I have written a few times about FINRA’s ceaseless interest in bringing cases against registered reps who fail to update their Form U-4 in a timely manner to disclose the fact that a tax lien has been filed against them.  Or several tax liens.  The problem with these cases is not so much the sanctions that FINRA imposes, as they tend to be fairly modest, e.g., a fine of $5,000 or less plus a suspension, maybe of 30 or 60 days in length.  No, the problem is that FINRA often likes to characterize these failures as “willful,” which results in the registered rep being statutorily disqualified from continuing to work in the securities industry, necessitating the filing of a MC-400 application to seek FINRA’s approval to remain a registered rep notwithstanding the modest nature of the rule violation.

Well, this week, FINRA accepted a very interesting AWC from J.P. Morgan Chase, which included a $1.1 million fine, as a result of the fact that JPMC failed to update the Forms U-5 of 89 former registered representatives, over a six-year period, to disclose the fact that these RRs were the subject of an internal review concerning allegations that they had misappropriated or transmitted “proprietary Firm information,” took customer information in connection with the transfer to another broker-dealer, or violated some “investment-related banking industry standard of conduct.”[1]  A repeat violation for the firm, too.

Eighty-nine failures to update Form U-5 in a timely manner, over six years.  But, guess what?  FINRA did not consider this to have been willful!  Thus, unlike all those poor RRs who failed maybe ONCE to update their U-4 to disclose a tax lien who FINRA insisted did act willfully, and were, thus, statutorily disqualified, that was not the case of the firm here.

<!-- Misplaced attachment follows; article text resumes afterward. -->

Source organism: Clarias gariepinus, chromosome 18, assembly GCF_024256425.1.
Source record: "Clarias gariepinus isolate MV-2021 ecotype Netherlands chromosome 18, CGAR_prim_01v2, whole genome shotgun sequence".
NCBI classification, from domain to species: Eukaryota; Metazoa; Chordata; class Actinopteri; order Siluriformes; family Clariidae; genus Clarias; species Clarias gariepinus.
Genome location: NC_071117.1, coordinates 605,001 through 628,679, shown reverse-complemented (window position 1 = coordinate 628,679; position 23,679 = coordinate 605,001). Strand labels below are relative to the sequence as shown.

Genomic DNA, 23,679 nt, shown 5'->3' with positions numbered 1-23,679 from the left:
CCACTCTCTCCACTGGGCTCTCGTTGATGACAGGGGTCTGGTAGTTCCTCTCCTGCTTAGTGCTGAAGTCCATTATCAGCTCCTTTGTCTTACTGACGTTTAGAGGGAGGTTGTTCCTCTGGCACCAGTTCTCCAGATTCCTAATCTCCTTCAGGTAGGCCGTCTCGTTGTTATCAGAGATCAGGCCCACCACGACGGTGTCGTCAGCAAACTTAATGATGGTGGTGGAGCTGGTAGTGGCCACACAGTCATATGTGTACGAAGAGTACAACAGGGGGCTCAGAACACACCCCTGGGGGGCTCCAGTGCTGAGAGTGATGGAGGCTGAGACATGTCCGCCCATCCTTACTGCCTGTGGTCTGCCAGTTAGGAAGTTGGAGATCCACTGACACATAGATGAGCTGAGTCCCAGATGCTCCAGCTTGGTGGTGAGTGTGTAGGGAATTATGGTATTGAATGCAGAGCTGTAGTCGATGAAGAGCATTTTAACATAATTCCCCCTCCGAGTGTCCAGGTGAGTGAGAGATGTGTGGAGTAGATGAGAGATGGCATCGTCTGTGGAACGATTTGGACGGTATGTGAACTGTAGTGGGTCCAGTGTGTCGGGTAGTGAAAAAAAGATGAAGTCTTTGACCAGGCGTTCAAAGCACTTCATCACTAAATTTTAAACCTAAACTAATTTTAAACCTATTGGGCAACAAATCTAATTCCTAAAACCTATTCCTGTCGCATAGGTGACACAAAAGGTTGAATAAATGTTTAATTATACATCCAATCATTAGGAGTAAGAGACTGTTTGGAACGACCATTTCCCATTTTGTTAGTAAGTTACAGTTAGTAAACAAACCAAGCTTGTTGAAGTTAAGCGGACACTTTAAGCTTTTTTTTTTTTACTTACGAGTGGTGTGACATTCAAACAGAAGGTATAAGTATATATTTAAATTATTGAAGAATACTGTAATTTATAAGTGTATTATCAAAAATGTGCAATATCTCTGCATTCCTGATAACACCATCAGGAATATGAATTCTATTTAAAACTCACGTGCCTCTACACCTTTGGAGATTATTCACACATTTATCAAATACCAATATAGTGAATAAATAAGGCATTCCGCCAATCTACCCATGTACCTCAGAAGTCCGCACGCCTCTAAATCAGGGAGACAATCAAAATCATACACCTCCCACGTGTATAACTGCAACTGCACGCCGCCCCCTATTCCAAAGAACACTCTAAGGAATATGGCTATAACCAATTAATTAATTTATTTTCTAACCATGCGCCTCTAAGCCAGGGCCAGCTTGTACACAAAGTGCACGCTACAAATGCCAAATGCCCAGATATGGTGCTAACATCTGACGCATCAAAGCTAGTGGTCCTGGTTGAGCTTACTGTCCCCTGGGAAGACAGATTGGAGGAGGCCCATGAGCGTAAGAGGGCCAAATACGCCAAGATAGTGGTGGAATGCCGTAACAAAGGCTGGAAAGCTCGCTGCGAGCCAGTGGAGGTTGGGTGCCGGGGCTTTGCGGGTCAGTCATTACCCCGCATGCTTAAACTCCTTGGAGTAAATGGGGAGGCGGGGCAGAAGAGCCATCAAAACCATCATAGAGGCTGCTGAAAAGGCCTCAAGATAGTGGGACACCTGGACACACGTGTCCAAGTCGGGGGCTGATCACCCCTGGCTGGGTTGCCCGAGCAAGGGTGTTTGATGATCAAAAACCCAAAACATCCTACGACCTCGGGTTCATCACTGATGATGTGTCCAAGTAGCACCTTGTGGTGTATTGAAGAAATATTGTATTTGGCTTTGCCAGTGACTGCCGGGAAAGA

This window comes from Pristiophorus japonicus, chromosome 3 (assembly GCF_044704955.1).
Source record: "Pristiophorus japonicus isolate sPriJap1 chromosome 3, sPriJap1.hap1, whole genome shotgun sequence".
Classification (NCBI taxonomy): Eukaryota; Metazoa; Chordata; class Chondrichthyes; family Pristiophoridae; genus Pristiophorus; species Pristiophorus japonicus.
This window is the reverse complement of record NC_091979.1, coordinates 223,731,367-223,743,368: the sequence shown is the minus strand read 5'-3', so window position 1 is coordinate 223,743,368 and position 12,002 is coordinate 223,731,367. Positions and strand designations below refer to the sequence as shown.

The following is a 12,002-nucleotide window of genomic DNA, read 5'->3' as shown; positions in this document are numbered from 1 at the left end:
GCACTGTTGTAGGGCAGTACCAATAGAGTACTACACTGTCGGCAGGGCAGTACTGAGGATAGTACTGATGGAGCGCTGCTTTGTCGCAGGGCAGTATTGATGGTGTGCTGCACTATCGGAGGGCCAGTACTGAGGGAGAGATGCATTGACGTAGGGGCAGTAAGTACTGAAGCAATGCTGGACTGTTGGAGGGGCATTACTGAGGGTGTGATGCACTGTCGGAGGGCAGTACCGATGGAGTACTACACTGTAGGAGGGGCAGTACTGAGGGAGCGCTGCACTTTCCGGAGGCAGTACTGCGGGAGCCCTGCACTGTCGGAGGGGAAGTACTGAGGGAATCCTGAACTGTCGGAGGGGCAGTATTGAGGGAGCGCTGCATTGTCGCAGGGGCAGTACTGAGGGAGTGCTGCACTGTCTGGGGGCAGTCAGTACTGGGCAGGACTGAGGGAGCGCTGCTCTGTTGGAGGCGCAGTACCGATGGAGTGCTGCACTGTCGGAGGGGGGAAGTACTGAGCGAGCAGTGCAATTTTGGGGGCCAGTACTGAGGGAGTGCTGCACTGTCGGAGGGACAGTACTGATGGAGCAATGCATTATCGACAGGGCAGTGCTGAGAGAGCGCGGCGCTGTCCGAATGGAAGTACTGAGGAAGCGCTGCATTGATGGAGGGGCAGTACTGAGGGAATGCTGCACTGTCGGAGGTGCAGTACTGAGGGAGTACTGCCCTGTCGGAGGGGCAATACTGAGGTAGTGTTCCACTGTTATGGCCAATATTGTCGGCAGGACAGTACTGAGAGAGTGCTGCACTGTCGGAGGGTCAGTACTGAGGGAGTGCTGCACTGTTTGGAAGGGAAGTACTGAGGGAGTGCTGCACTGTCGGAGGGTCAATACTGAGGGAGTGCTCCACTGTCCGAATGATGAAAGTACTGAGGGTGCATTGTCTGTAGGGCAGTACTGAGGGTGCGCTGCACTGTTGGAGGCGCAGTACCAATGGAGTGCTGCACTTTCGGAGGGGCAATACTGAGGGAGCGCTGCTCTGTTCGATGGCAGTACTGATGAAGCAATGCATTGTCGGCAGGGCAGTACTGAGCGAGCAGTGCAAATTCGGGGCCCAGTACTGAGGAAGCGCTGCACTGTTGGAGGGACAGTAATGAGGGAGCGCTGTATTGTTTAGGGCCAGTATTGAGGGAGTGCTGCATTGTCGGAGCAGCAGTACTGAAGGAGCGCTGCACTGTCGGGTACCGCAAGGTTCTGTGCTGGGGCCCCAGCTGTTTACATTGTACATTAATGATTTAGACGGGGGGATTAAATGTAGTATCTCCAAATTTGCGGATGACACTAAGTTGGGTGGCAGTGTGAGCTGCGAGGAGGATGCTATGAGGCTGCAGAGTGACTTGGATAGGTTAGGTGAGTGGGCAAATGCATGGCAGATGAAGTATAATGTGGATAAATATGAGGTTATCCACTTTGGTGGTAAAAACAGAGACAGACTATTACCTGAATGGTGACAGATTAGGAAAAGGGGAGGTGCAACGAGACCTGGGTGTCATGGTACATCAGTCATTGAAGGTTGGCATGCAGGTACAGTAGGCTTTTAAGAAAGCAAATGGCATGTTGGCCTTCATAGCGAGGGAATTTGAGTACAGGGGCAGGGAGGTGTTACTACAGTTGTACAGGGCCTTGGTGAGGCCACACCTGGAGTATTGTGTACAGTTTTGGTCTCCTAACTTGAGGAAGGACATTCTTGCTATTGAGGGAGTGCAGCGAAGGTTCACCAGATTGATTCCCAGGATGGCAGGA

And, look, this was hardly a ticky-tack AWC.  JPMC paid $1.1 million, and for good reason, it seems.  The misconduct that JPMC failed to disclose was serious.  Thirteen of the RRs had “misappropriated funds from banking customers.”  Another five misappropriated funds from JPMC.  Other RRs were alleged to have “engaged in structuring or other suspicious activity, falsified, forged or altered bank-related documents, engaged in unauthorized trading, made unsuitable recommendations, engaged in selling away or undisclosed outside business activities, and borrowed from customers.”  A vertiable murder’s row of sales practice violations.

On top of that, because the firm failed to make these disclosures, by the time FINRA found out about the alleged misconduct, it had lost jurisdiction over more than 30 of the RRs (because more than two years had elapsed), thus precluding it from taking any disciplinary action against them.  Another 36 RRs who are still in the securities industry had already changed broker-dealers, preventing both FINRA and the new employers from adequately reviewing their applications for registration.

I cannot even begin to tell you the number of times I have argued with some FINRA Enforcement lawyer, or a hearing panel, about the issue of willfulness.  It is, sadly, abundantly clear that there is zero consistency from case-to-case, from lawyer-to-lawyer.  It always comes down to “prosecutorial discretion,” which is vast and nearly unassailable.  What does that mean in real life?  It means it is impossible to predict with any real sense of accuracy how a case is going to be charged, and the inability to make that determination spells trouble for respondents, who remain at FINRA’s mercy.

I don’t want to over-generalize anything from one AWC, but let’s just say that there are those among us who are of the view that at least one thing IS predictable, and that is disparate treatment by FINRA between big BDs and small BDs, or, similarly, between big BDs and individuals who work for small BDs.  I didn’t handle this case for JPMC, so I don’t know what transpired during the negotiations that led to the AWC.  Which means I don’t know if FINRA initially wanted to charge the extended failure here to update the RRs’ Forms U-5 as willful and was later convinced to change its mind, or if, for some reason, FINRA never characterized the failure as willful.  Regardless, it is fascinating to speculate what FINRA would have done if this was a small firm and not JPMC.





[1] According to the AWC, while all the RRs were registered with JPMC, most were associated with the firm’s bank affiliate.